ISLAMABAD — On Wednesday, the first shipment of the privately imported Russian COVID-19 vaccine, or Sputnik V, comprising 50,000 doses, arrived in Pakistan. The vaccines will be available for commercial sale for those who can afford to pay.
Pakistan is one of the first countries to allow the private sector to import and sell COVID-19 vaccines. It has also exempted them from price caps, which have raised concerns about access inequality. Experts say this move could lead to disparity under an already fragile health care system and expensive private health care facilities.
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Per the government figures, Pakistan has recorded 615,810 cases of COVID-19 and over 13,717 deaths as of March 18. While the country has received 1 million doses of Sinopharm vaccines donated by China and expects 17 million doses of the AstraZeneca-Oxford vaccine through COVAX, it has turned to the private sector to meet its vaccination demands for its population of 220 million people.
Health Minister Faisal Sultan said that even as the government is focusing on vaccinating the population for free, a small population group can afford to pay for the vaccine from the private importers in the market. “With the availability of the different types of vaccine in the market in March, the competition will set the prices,” he told Devex.
The country also battles with misinformation and vaccine hesitancy as historically experienced in its polio inoculation efforts. In this scenario, experts are wary that convincing people to pay for vaccines will be an uphill battle.
Need for private sector
“The market price regulation of the vaccine is an issue as we have seen shortages and price hikes in masks and sanitizers last year. I suggest the government set uniform prices which are accessible to middle class people,” Dr. S.M. Qaisar Sajjad, Pakistan Medical Association’s secretary general, told Devex.
“Regulating the vaccine prices always fails and market competition will automatically set the price itself. ... Guidelines [on imports] from the government...will thwart the import.”— Fawad Chaudhry, federal minister for Science and Technology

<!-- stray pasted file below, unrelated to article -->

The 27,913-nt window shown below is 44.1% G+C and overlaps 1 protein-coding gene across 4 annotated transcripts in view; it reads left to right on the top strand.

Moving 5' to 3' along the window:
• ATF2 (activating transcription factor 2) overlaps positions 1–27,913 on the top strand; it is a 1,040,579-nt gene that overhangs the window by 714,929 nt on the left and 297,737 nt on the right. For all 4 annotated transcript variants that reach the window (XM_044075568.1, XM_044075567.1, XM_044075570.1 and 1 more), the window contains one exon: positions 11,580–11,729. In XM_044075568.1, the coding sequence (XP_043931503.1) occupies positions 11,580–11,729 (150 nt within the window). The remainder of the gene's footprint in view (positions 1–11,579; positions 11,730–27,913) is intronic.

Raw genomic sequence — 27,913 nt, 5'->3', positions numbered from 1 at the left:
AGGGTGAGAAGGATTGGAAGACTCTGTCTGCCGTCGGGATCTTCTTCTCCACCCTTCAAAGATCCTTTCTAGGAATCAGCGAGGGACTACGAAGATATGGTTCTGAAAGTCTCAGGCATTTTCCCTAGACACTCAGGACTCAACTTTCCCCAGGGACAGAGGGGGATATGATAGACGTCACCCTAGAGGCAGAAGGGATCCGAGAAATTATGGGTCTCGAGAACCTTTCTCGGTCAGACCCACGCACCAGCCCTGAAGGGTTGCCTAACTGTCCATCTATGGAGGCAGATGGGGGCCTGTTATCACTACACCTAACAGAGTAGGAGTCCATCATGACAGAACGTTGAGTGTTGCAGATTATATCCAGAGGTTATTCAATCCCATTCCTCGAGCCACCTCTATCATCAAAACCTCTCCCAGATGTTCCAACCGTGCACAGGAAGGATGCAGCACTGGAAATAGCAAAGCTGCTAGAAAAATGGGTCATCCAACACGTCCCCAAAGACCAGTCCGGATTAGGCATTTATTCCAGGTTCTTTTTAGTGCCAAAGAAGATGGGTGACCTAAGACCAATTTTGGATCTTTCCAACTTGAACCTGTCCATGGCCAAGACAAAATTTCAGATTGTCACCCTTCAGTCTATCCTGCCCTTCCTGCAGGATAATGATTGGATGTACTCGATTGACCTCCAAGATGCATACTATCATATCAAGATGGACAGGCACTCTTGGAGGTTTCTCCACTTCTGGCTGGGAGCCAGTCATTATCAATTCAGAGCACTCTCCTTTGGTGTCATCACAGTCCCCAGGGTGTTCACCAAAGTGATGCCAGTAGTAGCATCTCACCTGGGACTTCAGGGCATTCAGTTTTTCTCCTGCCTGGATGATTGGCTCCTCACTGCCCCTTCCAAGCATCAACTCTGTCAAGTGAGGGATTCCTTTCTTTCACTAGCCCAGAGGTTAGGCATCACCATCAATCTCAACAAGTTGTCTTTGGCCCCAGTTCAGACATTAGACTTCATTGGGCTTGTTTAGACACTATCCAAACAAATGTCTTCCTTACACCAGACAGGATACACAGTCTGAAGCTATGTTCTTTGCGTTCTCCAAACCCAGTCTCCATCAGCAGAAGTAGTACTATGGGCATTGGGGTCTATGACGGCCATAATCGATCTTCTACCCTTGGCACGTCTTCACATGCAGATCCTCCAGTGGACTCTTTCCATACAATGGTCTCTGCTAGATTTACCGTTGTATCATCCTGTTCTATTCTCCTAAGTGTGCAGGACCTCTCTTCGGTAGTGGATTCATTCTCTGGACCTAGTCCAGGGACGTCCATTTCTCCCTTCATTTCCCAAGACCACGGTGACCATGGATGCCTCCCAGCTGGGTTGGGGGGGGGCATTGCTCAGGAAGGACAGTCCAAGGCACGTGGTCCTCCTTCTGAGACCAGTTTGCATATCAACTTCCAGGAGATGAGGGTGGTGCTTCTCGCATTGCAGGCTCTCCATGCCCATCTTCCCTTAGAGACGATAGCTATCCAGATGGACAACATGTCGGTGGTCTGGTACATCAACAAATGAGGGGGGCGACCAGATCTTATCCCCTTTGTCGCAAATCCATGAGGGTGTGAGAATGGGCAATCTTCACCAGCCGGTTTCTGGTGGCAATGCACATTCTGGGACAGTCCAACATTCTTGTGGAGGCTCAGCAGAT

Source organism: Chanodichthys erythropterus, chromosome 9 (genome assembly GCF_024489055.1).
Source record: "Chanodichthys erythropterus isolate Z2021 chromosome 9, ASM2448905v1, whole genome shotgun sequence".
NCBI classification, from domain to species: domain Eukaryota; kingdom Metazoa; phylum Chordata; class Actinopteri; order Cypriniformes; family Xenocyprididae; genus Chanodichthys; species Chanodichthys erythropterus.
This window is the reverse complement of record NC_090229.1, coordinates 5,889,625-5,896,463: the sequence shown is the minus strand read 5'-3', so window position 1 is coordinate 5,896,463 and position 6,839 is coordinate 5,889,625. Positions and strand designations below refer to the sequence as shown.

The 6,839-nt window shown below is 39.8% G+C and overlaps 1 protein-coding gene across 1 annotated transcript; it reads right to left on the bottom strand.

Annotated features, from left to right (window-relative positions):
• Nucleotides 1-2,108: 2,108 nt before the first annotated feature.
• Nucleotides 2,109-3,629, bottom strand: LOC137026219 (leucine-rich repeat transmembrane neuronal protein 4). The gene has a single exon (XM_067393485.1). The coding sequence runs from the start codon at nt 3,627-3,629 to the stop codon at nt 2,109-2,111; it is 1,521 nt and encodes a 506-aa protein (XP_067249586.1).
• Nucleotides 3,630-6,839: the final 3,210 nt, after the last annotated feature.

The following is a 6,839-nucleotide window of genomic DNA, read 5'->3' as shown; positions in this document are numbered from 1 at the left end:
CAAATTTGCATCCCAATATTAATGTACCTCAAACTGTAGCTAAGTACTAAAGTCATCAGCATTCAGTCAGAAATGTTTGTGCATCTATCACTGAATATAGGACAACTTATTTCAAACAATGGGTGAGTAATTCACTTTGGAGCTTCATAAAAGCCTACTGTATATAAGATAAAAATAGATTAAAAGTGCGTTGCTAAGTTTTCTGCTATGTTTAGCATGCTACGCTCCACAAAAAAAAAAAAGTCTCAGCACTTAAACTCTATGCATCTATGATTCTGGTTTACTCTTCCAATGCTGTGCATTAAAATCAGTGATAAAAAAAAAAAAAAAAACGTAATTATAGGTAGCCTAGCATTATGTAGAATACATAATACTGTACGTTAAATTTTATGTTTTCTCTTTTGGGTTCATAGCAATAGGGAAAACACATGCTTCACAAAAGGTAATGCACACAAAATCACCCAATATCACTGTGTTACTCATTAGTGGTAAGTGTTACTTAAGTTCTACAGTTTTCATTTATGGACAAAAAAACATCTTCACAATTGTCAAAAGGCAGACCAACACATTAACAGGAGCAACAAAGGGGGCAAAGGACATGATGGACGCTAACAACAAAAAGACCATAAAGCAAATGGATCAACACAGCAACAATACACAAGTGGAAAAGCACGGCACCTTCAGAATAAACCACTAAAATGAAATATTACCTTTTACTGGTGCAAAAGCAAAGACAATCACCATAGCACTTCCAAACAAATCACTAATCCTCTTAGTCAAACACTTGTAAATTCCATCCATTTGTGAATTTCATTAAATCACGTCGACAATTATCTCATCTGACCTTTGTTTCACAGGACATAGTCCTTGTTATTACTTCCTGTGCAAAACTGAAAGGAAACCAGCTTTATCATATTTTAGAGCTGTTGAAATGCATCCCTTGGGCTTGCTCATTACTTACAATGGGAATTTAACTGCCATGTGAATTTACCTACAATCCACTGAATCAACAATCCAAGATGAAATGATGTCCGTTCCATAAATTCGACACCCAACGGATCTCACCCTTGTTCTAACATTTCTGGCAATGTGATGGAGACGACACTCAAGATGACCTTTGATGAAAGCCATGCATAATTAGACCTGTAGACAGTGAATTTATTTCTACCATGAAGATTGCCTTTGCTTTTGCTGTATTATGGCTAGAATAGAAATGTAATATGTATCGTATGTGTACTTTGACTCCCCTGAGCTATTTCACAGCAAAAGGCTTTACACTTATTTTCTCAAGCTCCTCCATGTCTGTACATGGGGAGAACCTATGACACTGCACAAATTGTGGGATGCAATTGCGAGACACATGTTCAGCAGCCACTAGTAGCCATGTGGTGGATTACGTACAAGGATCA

The discussion of importing COVID-19 vaccines for the people who can bear the private
sector’s price is not new. In January, Asad Umar, federal minister for Planning, Development Reforms and Special Initiatives, said that the government would not hinder the import of SARS-CoV-2 vaccines, assuring that the private sector and provincial systems were allowed to import the vaccines subject to the endorsement of the Drug Regulatory Authority of Pakistan.
So far, the authority has agreed for China's Sinopharm, Russia's Sputnik V, and the Oxford University-AstraZeneca vaccine.
Federal Minister for Science and Technology Fawad Chaudhry is confident that the policy will be successful in meeting the dual needs of helping businesses and providing vaccines.
“The inclusion of the private sector within the vaccination drive is useful, and it would not be possible for Pakistan to vaccinate the entire population of 220 million. The government has approved unlimited imports of the vaccines. It will help in terms of business, and the government will provide vaccines to the people who cannot afford [them] from the private companies,” Chaudhry told Devex.
The U.S. and the U.K., presiding over the U.N. Security Council in February and March, have important roles to play in ensuring that international solidarity is possible with COVID-19 vaccine distribution.
On the lack of a price cap, Chaudhry stated, “Regulating the vaccine prices always fails and market competition will automatically set the price itself.” Justifying why he had recommended Pakistan's regulatory authority against a price cap, he said, “Guidelines from the government on the imports for private companies will thwart the import.”
The government guidelines say private companies will set the rules for identifying the drafting and prioritizing people for vaccination, its management, surveillance monitoring, and cold-chain management. The private firms will also be responsible for ensuring the staff and nurses' training in vaccine administration and management, including infection prevention and maintaining the use of recording on prescribed formats and facility centers, will be asked to share daily reports and records with government health management teams.
Need for guidelines
A health official working with the Ministry of National Health Services Regulations and Coordination told Devex talks are ongoing with various countries about a cutoff on the prices.
"It's impractical to have vaccination endorsement in Pakistan for commercial use without proper guidelines on [the] price cap," he said, requesting anonymity as he was not authorized to speak on the issue.
Some experts are also concerned about the implications of the lack of governmental supervision on the vaccination program and warn of the vaccines' potential of being sold in the black market.
The government must supervise it's storage, cost, delivery, and quality, Dr Khizer
Hayat, chairman of the Young Doctors Association Punjab, told Devex.
“Access to the vaccine will also be minimal, and it will be hoarded like other commodities in the black market such as sugar, flour. After this, they will be sold at higher rates,” he said.